How Does NET Work?
NET is based on the physiological foundations of stress-related responses. As discovered in the late 1970s, emotional responses are composed of neuropeptides (amino acid chains) and their receptors, which lie on neurons and other cells of remote tissues in the body. The neuropeptides are ejected from the neuron and carry the encoded “information” to other sites within the body. These neuropeptides are in a category of neurochemicals known as Information Substances (IS). ISs are released at times of stress-related arousal and become attached to remotely-positioned neuroreceptors.
Significantly, this process also happens when a person recalls to memory an event in which a stress originally occurred. This is a key factor in the NET treatment. Thus, the physiological status of the body is emotionally replicating a similar physiological state that was found in the original conditioning event by the process of remembering.
Here’s a classic example of how a physiological response can be associated with a memory: Visualize a lemon . . . go ahead . . . try it. Now, think about cutting into that lemon — smell the lemony scent and see the juice running down the sides of the lemon. Now, squeeze some of the lemon’s juice into your mouth and take a big bite of the lemon. Is your mouth watering? If you’re like most people, it is, and what you’re experiencing is a physiological response to the memory of a lemon. The body’s response to stress works in a similar way.
The conditioning process is based on the principles of the great physiologist Pavlov, who demonstrated that an organism can be physiologically stimulated by a previously ineffective stimulus. For example, a bell normally does not stimulate salivary secretion. However, a bell may stimulate salivary secretion if the animal has been conditioned by associating the sound of a bell with the sight or smell of meat.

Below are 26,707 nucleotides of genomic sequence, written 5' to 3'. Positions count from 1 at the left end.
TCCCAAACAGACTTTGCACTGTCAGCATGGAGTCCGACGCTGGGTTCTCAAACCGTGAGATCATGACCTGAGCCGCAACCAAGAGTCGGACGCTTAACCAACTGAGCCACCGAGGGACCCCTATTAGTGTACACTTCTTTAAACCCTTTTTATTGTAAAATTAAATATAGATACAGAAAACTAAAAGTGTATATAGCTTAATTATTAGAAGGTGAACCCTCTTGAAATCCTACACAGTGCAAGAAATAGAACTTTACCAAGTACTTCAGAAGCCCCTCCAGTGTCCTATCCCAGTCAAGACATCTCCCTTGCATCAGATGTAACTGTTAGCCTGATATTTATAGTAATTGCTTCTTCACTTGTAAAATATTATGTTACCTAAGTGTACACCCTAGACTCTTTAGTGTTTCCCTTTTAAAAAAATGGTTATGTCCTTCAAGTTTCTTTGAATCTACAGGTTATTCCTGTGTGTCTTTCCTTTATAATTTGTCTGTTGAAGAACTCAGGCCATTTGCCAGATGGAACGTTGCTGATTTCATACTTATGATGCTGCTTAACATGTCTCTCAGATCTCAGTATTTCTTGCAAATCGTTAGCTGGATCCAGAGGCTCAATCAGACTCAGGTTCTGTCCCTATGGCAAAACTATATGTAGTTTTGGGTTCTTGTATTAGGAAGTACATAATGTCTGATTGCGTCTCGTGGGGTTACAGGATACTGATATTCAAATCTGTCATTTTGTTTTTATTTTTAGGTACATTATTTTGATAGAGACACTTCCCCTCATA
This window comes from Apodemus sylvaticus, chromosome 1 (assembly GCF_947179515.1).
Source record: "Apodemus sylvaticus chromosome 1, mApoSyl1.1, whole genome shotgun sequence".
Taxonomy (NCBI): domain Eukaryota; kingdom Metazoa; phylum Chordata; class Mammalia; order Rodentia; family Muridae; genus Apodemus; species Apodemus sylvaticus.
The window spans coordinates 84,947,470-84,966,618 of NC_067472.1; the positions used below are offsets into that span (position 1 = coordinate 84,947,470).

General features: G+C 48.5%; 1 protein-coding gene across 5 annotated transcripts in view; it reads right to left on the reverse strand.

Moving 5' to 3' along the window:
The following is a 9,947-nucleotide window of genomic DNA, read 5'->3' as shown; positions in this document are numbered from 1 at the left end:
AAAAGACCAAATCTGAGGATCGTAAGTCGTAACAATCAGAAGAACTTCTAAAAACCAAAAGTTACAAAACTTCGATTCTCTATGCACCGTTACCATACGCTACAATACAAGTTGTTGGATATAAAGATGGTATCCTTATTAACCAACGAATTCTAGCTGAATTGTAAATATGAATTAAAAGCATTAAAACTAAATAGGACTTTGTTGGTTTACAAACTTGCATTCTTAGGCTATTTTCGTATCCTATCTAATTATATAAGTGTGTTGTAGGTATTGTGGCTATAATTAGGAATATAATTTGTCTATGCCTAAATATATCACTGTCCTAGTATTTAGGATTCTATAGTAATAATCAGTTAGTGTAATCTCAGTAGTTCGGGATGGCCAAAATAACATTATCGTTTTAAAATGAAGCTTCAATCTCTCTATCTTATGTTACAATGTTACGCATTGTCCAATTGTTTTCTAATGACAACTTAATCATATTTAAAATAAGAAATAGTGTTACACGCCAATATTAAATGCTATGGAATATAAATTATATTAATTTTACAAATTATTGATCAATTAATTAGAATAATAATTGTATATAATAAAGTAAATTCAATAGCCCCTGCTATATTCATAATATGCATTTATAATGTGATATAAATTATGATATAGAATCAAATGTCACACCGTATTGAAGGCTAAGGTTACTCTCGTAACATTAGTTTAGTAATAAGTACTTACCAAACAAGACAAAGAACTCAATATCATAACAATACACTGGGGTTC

Also, it is normal that after a time of having the bell ring with no food association, the secretion of saliva (a physiological process) will stop. This is known as extinction. If the physiology of the animal is out of balance at the time of conditioning, the normal process of extinction may not take place, thus allowing for recurrent stimulation and an aberrant physiology. The physiology of the mind-body dynamic can work in a similar way. In most cases an emotional response to a given stimulus is normal and healthy. However, there can be instances where this normal emotional response fails to complete its full cycle (extinction does not take place), and then we can have an aberrant response to a future similar stimulus. In NET we call these aberrations Neuro Emotional Complex (NECs).
Thus, if the body was in a low state of resistance at the time of a stressfully charged event and the event is recalled to (conscious/nonconscious) memory, this low state of physiological resistance will also be duplicated in the present-day body.
As an example, it has been observed that many patients who have been in automobile accidents are often slow to recover and fearful about driving for surprisingly varying lengths of time. The extinction process of the conditioning resulting from the automobile accident is very much individualized. While most patients may fret or be extra alert for a week or so after the accident, they usually return to a normal state. However, there are some patients who do not seem to fully recover from their conditioned responses and may be consciously or unconsciously driving in an extra-tense and highly vigilant state, with some to the point of not driving at all.
This in part also answers the question of why two people in the same accident, sustaining similar injuries, can have a great disparity in recovery times.